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Arjuna Soriano/Raghu Manavalan/Marketplace
NAFTA Explained

Fill in the chart: Before and after NAFTA

Raghu Manavalan and Arjuna Soriano Mar 22, 2017
Arjuna Soriano/Raghu Manavalan/Marketplace

This story is from our special series that explores NAFTA’s role in our economy from the perspective of workers, business owners and trade negotiators. What exactly is NAFTA? And what happens if it changes?  Join us to discuss how one of the most hotly contested issues in our society shapes the way we live.

 

On December 8, 1993, then-President Bill Clinton signed the North American Free Trade Agreement. It went into effect less than a month later.

 

 

 

 

At the time, the bill was lauded for its ability to create jobs in the U.S. — Clinton had said NAFTA would create 200,000 jobs within two years — increase cooperation between the three countries and lower prices in the U.S. Twenty-three years later, the trade agreement is blamed for crippling manufacturing and lowering salaries in the U.S.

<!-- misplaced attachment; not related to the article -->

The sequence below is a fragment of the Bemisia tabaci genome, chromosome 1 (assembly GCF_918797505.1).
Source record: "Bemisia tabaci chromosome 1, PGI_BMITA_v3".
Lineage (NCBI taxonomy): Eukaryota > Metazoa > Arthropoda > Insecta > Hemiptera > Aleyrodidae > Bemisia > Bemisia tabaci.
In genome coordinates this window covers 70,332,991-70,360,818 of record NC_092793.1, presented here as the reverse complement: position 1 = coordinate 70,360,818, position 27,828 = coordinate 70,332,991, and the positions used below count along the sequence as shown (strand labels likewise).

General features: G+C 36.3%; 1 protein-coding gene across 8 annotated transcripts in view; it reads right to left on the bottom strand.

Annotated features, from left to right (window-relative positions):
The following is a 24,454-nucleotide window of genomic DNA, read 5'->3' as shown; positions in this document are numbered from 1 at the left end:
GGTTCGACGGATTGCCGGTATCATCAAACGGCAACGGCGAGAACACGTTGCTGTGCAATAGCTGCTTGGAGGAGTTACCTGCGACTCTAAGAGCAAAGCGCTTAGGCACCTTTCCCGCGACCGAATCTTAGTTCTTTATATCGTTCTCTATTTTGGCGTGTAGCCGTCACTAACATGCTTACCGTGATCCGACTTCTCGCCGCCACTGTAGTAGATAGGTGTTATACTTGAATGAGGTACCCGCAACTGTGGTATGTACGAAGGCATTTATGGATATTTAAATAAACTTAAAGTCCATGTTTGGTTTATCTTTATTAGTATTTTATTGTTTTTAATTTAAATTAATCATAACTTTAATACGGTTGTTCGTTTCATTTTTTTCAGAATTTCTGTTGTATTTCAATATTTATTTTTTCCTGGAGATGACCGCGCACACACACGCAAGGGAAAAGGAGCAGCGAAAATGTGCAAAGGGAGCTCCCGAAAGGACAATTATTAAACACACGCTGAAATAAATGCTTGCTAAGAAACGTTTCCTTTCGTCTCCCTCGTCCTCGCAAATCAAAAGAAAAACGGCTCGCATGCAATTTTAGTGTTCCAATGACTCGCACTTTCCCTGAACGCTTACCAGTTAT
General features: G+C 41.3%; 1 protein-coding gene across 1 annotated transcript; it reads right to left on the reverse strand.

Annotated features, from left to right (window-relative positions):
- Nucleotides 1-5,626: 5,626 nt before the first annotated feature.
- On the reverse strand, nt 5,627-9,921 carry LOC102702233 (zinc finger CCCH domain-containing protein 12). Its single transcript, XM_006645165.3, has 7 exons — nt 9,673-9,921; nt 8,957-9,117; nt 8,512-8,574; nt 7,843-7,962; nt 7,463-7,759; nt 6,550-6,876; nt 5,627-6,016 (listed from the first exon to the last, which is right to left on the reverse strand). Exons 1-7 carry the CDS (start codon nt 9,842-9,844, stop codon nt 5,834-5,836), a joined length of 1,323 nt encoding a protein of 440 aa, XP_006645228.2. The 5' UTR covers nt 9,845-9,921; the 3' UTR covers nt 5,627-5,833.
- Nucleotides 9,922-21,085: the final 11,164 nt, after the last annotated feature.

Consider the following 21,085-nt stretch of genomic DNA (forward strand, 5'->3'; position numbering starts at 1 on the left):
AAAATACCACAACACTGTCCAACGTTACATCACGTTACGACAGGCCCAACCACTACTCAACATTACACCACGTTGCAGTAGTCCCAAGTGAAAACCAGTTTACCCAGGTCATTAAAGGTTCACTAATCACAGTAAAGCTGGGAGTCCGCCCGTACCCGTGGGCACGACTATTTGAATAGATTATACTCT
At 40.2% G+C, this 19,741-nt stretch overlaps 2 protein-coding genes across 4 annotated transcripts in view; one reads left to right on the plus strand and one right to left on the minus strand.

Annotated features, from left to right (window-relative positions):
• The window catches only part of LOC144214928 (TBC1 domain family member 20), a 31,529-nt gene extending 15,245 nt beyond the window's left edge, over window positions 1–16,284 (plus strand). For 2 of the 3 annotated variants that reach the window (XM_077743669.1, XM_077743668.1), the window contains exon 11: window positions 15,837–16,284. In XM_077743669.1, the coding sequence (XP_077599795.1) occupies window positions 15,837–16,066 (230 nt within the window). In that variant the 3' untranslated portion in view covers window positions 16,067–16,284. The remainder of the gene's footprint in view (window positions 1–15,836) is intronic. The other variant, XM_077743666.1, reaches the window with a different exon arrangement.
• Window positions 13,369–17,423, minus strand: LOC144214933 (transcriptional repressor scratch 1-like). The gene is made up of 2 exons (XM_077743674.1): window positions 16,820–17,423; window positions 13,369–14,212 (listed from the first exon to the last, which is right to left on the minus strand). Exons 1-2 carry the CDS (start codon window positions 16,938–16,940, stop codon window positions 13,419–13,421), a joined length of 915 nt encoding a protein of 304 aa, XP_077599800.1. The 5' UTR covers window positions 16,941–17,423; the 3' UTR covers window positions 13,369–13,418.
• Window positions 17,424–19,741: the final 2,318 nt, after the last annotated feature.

How has the U.S. economy changed since NAFTA was established? Use your mouse or touchpad to draw how unemployment and trade have moved in the last 23 years.

 

In January 1994, the U.S. unemployment rate was 6.6 percent. How has it moved since? Draw what you think and when your line reaches the end we’ll show you the answer.

 

 

In 1993, the U.S. exported more goods than it imported from Mexico and had a trade surplus of $1.6 billion. How has the trade balance moved since?

 

 

Economists like to argue whether trade deficits are as bad as they look. One estimate says 682,900 jobs were moved to Mexico because of the trade deficit, but costs for goods are cheaper, which helps consumers, and, maybe more importantly, it’s now easier to find tequila.

 

In 1994, the U.S. and Canada traded $242 billion worth of goods. How much is traded between the two countries now?

 

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